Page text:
Imagine starting a game in your family you make the rules and then expect your neighbour to play the game with you. Freedom of speech is a western concept which the west is trying to export to other regions. Some regions will see this as a destablising force and will resist it with all their might.

    Charlie Hedbo people were warned to cease and desist from playing this game called satire which they invented and made the rules for without consultation with anybody else. Instead of putting the breaks their insults grew to a crescendo .
    Its been argued that they insult everybody catholics , jews etc. Yes they do but if these people dont take insult (like if someone destroys your mothers breast and you dont mind him doing so) then its up to them. If someone destroys your mothers breast and you think they are too big for you to take on in a fight then you dont fight. No need to get your teeth loosened in a fight you cant win.
    I am sorry for the Charlie Hebdo people but they were bullies, picking a fight where there was none. Were warned and warned again never took heed for a principle not universally agreed on – this freedom of speech. The islamists never signed up for this and they will stand up to bullies.

    From another angle America told Saddam to cease and desist from having weapons of mass destruction. When Saddam said he did not have any they said he was lying and went in and hung him by the neck until he died..The world applauded even though America was lying.When Iran said it wanted to have a nuclear bomb they said cease and desist otherwise we will invade you. Iran ceased. So many examples in the world where warnings were given and when not heeded the culprits got a hiding.

    Chub one of the guys who was killed said “I would rather die than live my life kneeling down” (who asked him to kneel down just dont insult peoples sensitivities). Keep satire to people who understand it. Westerners. Can we say he got his wish?

    In some quarters the guys at Charlie are labelled heroes. Nothing heroic about insulting people is there.

    I feel sorry for their families. I feel sorry for the collateral damage the police and council workers.
    A country to the north of you has laws stipulating and word denegrating Robert Mugabe wil see you spend time in prison. Free speech is for those who can afford it. Its not Universal. Western opinion is not the only opinion

  2. Paul S Paul S 9 January 2015

    A lengthy read but well worth the effort. Your points regarding extreme insult and sustained provocation are well-founded. There is a lot more to this argument than Gohdino’s dangerously one-dimensional view of what constitutes freedom of speech and expression.

  3. Rory Short Rory Short 10 January 2015

    For understanding of anything to be able to develop humans require complete freedom. Freedom and fear are incompatible and yet you are saying that it is right for people to create fear in others in respect of territories which the ‘fear mongers’ define as sacrosanct. In reality this is a position which obstructs the growth of human understanding.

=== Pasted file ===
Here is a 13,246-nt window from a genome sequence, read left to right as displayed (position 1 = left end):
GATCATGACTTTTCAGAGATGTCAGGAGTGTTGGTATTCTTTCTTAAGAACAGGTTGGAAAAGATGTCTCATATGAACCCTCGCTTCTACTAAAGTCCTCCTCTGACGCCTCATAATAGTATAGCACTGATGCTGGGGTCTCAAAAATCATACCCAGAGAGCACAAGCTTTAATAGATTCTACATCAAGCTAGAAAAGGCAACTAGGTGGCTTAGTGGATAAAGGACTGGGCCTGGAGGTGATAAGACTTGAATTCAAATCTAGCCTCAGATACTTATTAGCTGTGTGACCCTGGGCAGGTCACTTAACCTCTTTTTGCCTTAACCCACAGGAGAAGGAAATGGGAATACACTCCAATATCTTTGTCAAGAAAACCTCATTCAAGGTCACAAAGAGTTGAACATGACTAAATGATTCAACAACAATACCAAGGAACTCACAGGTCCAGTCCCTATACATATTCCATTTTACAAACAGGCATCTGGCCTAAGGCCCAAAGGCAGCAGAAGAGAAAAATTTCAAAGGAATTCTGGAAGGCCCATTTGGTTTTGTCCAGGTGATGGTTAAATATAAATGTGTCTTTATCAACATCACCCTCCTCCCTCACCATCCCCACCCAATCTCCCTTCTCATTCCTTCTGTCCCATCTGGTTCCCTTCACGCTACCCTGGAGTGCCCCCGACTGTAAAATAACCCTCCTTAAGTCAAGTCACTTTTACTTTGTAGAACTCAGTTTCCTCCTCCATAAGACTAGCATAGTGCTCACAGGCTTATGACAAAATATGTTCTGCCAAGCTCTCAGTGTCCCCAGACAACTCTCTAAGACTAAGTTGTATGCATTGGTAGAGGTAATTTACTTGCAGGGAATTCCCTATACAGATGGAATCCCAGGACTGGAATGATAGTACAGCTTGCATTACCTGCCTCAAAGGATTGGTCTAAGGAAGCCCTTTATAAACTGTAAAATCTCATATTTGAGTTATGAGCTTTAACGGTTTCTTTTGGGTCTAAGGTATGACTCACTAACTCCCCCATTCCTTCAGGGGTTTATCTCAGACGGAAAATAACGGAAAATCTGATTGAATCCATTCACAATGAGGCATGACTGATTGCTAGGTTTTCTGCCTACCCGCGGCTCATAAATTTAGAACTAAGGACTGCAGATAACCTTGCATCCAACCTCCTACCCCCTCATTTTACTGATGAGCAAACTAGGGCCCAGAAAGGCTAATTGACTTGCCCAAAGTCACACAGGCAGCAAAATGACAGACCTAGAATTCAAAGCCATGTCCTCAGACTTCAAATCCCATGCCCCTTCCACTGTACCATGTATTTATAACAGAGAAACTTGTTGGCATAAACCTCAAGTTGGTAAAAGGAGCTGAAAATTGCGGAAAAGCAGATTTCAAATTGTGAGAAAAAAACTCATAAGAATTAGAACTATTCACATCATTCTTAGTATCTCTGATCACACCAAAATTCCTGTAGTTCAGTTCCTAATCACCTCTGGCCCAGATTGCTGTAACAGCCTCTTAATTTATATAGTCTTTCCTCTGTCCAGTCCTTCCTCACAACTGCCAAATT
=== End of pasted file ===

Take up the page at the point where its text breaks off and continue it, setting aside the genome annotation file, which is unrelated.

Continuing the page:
4. Anayo Anayo 10 January 2015


    Get your facts
    straight, Charlie Hebdo did not invent satire. Satire has been there in different
    guises in public discourse for centuries.

    As for your
    childhood story, I have nothing to say other than when I was a child I spoke
    like a child and acted like one, but when I reached the age of majority, I did
    away with those childish ways.

    As mortals, one
    is bereft on why anyone should be put in an invidious position where there is a
    clarion call upon them to defend the honour and pride of a deity. If that is
    the case, one has to reconsider whether it was worth it to have such deity exalted
    and given befitting obeisence.

    Our common
    humanity should be an important starting point at all times–if we consider
    ourselves human–and not when it is convenient. When one starts with “them” and
    “us” as your post seems to suggest, on a very fundamental issue such as
    freedom, then one needs not complain when one gets the short shrift from the
    other (out group), as a result of the introduction of a binary construct in
    public discourse. After all the journalists were plying their trade in an
    environment that is underpinned by liberal democracy. The preachers of hate–who
    would rather live in a mediaeval society–had the choice, could up sticks to an
    environment more salubrious to their pernicious ideology.

    Your argument and analogy are not materially any
    different from that put forward by rapists–she deserved it because of the provocative
    skimpy dress she wore on the day. Further, buttressing your argument using
    Mugabe’s Zimbabwe did no favours to your argument. Free speech is affordable in
    saner climes, it is not a “Western opinion” or construct, but underpins our
    common humanity.

  5. RSA.MommaCyndi RSA.MommaCyndi 10 January 2015

    ?? so now satirists should come shoot in your house because you disagree with them ?? Where does it end? This was in FRANCE. France is considered to be a ‘western’ country. You are also harping on about a cartoon that was drawn over 3 years ago. If our country believed in the philosophy that you should never, ever do anything that would bother a crazy person with a gun, we would still have apartheid.

  6. The Praetor The Praetor 12 January 2015

    ‘I have previously argued that the Islamic State (Isis) is a casualty of our history and the unipolar democracies we’ve upheld over the last 20 years’.